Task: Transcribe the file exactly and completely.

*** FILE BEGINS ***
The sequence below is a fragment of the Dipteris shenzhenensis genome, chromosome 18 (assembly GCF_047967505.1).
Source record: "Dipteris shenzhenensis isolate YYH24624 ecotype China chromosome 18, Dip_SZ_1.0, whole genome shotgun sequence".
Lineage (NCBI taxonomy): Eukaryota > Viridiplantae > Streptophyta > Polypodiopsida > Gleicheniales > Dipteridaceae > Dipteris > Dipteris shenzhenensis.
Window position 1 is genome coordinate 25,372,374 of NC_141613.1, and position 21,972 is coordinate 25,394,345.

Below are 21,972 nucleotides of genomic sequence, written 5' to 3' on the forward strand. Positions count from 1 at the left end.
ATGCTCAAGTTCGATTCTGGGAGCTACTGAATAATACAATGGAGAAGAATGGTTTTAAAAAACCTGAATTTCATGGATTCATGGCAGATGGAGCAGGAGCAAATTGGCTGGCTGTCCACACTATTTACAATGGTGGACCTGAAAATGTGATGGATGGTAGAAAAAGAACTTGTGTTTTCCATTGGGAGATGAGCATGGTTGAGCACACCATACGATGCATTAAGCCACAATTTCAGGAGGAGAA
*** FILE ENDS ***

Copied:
The sequence below is a fragment of the Dipteris shenzhenensis genome, chromosome 18 (assembly GCF_047967505.1).
Source record: "Dipteris shenzhenensis isolate YYH24624 ecotype China chromosome 18, Dip_SZ_1.0, whole genome shotgun sequence".
Lineage (NCBI taxonomy): Eukaryota > Viridiplantae > Streptophyta > Polypodiopsida > Gleicheniales > Dipteridaceae > Dipteris > Dipteris shenzhenensis.
Window position 1 is genome coordinate 25,372,374 of NC_141613.1, and position 21,972 is coordinate 25,394,345.

Below are 21,972 nucleotides of genomic sequence, written 5' to 3' on the forward strand. Positions count from 1 at the left end.
ATGCTCAAGTTCGATTCTGGGAGCTACTGAATAATACAATGGAGAAGAATGGTTTTAAAAAACCTGAATTTCATGGATTCATGGCAGATGGAGCAGGAGCAAATTGGCTGGCTGTCCACACTATTTACAATGGTGGACCTGAAAATGTGATGGATGGTAGAAAAAGAACTTGTGTTTTCCATTGGGAGATGAGCATGGTTGAGCACACCATACGATGCATTAAGCCACAATTTCAGGAGGAGAA